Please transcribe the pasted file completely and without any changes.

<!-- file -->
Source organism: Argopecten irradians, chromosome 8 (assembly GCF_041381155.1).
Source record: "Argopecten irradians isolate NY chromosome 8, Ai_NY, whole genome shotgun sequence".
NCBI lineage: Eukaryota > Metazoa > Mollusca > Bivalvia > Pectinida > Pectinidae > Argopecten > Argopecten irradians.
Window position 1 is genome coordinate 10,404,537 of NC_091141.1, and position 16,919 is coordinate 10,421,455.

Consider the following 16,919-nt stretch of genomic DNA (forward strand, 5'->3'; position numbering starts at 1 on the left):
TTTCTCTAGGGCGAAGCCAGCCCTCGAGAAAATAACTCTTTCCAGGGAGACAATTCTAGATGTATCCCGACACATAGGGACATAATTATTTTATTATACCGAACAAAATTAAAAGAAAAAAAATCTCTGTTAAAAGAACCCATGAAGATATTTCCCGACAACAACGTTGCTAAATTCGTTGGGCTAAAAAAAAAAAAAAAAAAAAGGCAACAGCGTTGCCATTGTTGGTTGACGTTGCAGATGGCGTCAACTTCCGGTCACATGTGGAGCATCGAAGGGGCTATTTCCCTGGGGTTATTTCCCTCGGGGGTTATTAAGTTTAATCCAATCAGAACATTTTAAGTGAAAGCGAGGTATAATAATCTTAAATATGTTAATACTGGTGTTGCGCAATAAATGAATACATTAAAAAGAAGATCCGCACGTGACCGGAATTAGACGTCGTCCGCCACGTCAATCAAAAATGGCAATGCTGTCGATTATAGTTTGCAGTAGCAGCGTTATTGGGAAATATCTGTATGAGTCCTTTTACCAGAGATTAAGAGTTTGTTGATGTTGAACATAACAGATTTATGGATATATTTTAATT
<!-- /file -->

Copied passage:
Source organism: Argopecten irradians, chromosome 8 (assembly GCF_041381155.1).
Source record: "Argopecten irradians isolate NY chromosome 8, Ai_NY, whole genome shotgun sequence".
NCBI lineage: Eukaryota > Metazoa > Mollusca > Bivalvia > Pectinida > Pectinidae > Argopecten > Argopecten irradians.
Window position 1 is genome coordinate 10,404,537 of NC_091141.1, and position 16,919 is coordinate 10,421,455.

Consider the following 16,919-nt stretch of genomic DNA (forward strand, 5'->3'; position numbering starts at 1 on the left):
TTTCTCTAGGGCGAAGCCAGCCCTCGAGAAAATAACTCTTTCCAGGGAGACAATTCTAGATGTATCCCGACACATAGGGACATAATTATTTTATTATACCGAACAAAATTAAAAGAAAAAAAATCTCTGTTAAAAGAACCCATGAAGATATTTCCCGACAACAACGTTGCTAAATTCGTTGGGCTAAAAAAAAAAAAAAAAAAAAGGCAACAGCGTTGCCATTGTTGGTTGACGTTGCAGATGGCGTCAACTTCCGGTCACATGTGGAGCATCGAAGGGGCTATTTCCCTGGGGTTATTTCCCTCGGGGGTTATTAAGTTTAATCCAATCAGAACATTTTAAGTGAAAGCGAGGTATAATAATCTTAAATATGTTAATACTGGTGTTGCGCAATAAATGAATACATTAAAAAGAAGATCCGCACGTGACCGGAATTAGACGTCGTCCGCCACGTCAATCAAAAATGGCAATGCTGTCGATTATAGTTTGCAGTAGCAGCGTTATTGGGAAATATCTGTATGAGTCCTTTTACCAGAGATTAAGAGTTTGTTGATGTTGAACATAACAGATTTATGGATATATTTTAATT